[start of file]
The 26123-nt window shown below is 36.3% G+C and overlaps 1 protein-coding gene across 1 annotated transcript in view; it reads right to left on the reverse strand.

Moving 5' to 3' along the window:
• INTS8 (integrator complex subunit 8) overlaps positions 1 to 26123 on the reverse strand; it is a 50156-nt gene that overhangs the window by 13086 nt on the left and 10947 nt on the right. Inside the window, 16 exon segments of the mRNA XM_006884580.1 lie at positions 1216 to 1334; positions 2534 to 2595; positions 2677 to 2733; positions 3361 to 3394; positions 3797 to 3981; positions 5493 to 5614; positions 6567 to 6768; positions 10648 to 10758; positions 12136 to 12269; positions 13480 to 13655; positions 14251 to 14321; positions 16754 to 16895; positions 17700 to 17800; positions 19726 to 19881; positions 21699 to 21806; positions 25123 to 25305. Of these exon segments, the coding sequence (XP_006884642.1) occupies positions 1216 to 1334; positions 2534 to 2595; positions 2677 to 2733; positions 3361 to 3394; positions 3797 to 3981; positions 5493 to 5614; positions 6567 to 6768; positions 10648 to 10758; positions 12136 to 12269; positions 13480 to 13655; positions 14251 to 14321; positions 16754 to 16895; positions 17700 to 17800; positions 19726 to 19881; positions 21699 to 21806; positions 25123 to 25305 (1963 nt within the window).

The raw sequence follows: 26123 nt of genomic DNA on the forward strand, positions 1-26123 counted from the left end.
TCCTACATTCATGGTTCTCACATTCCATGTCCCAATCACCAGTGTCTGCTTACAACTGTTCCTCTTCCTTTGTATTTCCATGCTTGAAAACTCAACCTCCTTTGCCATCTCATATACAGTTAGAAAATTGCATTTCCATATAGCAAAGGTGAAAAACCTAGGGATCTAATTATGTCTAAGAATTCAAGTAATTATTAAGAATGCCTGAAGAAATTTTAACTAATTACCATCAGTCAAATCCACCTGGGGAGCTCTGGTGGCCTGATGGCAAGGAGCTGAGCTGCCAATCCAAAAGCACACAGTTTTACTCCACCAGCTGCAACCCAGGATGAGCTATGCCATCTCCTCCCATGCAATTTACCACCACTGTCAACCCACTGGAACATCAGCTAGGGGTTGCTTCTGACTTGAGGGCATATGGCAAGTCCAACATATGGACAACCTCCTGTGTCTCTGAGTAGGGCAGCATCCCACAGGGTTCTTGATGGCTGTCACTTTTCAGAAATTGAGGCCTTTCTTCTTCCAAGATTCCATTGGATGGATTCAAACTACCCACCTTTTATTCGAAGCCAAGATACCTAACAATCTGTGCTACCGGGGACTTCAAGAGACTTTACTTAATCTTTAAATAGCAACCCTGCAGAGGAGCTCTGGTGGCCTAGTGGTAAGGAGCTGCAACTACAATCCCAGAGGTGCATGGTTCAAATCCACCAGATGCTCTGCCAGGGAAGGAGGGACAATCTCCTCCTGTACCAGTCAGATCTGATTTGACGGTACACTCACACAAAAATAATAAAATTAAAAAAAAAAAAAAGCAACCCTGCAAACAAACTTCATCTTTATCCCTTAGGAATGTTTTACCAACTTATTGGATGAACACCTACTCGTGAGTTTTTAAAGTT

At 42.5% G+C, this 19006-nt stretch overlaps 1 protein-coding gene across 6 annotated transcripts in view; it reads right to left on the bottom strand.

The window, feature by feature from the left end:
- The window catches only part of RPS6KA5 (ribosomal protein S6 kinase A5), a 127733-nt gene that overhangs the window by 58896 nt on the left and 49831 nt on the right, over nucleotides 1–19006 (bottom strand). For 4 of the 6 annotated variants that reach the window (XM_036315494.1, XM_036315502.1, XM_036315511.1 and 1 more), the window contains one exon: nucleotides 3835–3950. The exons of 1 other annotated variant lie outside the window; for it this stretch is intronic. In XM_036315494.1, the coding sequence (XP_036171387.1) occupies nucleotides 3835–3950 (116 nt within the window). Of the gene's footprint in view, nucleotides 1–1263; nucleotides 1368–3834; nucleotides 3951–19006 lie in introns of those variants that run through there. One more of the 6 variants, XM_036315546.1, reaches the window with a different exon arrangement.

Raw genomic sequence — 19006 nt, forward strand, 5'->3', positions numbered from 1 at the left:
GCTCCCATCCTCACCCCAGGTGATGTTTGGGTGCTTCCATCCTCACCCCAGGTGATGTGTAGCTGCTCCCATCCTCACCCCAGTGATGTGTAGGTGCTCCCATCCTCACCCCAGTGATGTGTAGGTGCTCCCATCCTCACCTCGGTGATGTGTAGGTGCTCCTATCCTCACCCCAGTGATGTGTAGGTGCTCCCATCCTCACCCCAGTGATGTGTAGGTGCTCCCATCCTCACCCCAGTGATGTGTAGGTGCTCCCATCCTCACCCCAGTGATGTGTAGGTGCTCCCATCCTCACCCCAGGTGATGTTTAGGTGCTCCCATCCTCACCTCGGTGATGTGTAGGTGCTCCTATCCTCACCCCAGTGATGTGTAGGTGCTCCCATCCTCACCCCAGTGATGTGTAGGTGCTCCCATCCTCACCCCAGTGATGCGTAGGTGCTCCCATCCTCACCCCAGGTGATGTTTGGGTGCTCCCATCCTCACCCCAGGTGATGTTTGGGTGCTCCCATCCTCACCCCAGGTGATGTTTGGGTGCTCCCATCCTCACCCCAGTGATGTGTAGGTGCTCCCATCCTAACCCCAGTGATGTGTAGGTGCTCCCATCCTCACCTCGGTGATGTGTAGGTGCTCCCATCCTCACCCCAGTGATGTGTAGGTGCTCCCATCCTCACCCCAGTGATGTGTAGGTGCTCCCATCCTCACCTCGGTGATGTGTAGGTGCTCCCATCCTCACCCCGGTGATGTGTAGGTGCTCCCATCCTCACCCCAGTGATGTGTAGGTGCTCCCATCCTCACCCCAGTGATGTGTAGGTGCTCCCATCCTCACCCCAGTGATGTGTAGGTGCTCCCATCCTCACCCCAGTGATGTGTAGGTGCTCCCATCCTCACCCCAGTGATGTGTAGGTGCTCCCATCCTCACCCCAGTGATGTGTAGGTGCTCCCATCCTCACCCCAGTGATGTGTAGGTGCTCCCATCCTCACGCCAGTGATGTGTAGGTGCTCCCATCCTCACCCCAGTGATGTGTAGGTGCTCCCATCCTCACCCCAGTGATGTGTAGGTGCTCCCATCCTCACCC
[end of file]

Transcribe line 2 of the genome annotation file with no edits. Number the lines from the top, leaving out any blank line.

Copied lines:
Moving 5' to 3' along the window: